Home Research Coaching Surveys Development of Coaches: VI. Does ICF Certification Make A Difference?

Development of Coaches: VI. Does ICF Certification Make A Difference?

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As we mentioned even before presenting these results, there are quite a few significant differences regarding responses to the Development of Coaching questions as a function of whether or not the respondent completed ICF certification. While most of the differences in mean scores as a result of gender and age were minimal, we find not only many differences as a function of certification that are significant at the .05 and .01 level, but also many that come close to significance (hovering at the .10 level of significance). Unlike in our demographic analyses concerning gender and age, we seem to have discovered at least one of the sources of variance in the responses of coaches to the two surveys—though we should be reminded of Rey Carr’s cautionary note regarding Survey Monkey results. Furthermore, we need to be reminded that when many statistical calculations are being performed, the use of .05 and .01 confidence levels become suspect. Put simply, if one hundred calculations are performed, then five of them will be significant by chance. Technically, the levels of confidence should be adjusted and the “bar” of significance raised when multiple t-test (or analyses of variance) are performed.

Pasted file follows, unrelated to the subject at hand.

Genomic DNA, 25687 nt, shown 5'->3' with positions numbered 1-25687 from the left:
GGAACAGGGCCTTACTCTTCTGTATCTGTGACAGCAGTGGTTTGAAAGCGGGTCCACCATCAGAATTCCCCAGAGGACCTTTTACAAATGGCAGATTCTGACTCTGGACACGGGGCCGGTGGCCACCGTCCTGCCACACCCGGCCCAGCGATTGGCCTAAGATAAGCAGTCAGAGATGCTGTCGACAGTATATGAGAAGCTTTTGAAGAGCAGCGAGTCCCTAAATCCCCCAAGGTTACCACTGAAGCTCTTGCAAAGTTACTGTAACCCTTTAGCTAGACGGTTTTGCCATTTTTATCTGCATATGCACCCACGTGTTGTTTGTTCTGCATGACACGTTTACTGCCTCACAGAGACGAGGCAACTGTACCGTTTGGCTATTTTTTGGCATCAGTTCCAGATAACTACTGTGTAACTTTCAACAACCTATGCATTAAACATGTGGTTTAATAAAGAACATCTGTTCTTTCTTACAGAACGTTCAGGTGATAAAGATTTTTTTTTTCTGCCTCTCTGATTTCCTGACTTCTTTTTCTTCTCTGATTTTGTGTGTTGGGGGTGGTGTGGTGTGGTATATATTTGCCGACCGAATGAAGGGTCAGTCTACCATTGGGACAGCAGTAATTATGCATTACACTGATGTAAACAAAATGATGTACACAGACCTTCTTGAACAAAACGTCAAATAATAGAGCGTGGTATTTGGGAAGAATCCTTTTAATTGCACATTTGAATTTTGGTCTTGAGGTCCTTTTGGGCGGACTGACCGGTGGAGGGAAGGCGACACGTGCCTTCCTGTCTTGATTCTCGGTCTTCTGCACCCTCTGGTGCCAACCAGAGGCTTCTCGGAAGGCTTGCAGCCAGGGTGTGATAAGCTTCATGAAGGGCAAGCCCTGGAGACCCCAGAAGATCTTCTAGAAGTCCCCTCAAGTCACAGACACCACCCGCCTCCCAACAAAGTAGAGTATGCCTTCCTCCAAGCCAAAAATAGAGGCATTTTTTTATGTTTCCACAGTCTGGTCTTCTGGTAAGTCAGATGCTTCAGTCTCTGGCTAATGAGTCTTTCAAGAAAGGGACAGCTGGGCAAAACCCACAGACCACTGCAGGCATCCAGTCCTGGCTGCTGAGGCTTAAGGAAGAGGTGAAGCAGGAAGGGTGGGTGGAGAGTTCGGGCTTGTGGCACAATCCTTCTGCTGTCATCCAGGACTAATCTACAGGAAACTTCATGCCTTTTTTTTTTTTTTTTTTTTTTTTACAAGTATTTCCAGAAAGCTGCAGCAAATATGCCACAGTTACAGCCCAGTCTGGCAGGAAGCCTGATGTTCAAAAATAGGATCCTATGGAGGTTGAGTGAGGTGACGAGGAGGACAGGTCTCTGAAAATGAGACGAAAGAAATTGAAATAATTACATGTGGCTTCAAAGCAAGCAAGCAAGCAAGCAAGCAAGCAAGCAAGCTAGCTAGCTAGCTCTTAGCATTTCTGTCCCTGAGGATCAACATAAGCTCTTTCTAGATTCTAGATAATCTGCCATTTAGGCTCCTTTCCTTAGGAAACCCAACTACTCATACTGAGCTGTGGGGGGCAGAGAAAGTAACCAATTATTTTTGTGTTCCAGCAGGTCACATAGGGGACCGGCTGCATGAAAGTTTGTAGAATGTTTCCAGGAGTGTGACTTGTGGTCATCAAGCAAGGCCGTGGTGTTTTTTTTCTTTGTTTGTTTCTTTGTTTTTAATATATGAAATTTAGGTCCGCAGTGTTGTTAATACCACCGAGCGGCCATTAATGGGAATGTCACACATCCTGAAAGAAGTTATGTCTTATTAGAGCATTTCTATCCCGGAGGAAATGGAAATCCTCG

Given these cautions, it is important to note that the differences to be found among respondents who are ICF certified and those who are not certified (the “renegades”) are quite striking and do not resemble in any way the minimal differences to be found as a function of age or gender. Furthermore, there are some specific differences that reached significance: our respondents seemed to be discerning in their rating of specific items. There is not some generalized “social desirability” or “acquiescence” biases that impacted on one of our two groups. In sum, we do seem to have “hit the mother lode” with regard to identifying at least one of the major factors contributing to variance in mean scores–and, this is with the division of respondents into two very rough categories (especially those in the “renegade” category). With finer differentiations in future studies, even greater differences are likely to be found. With these caveats and considerations in mind, we can turn specifically to the significant differences we did discover and speculate on what these differences might mean.

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One Comment

  1. Rey Carr

    December 30, 2016 at 9:07 pm

    What a terrific paper! And I’m not saying that because my name is spelled correctly or my ideas are accurately presented. The distinction between internal/external locus of control, the renegades/certified distinction, and the frontier town analogy are all stimulating and thought-provoking ideas.


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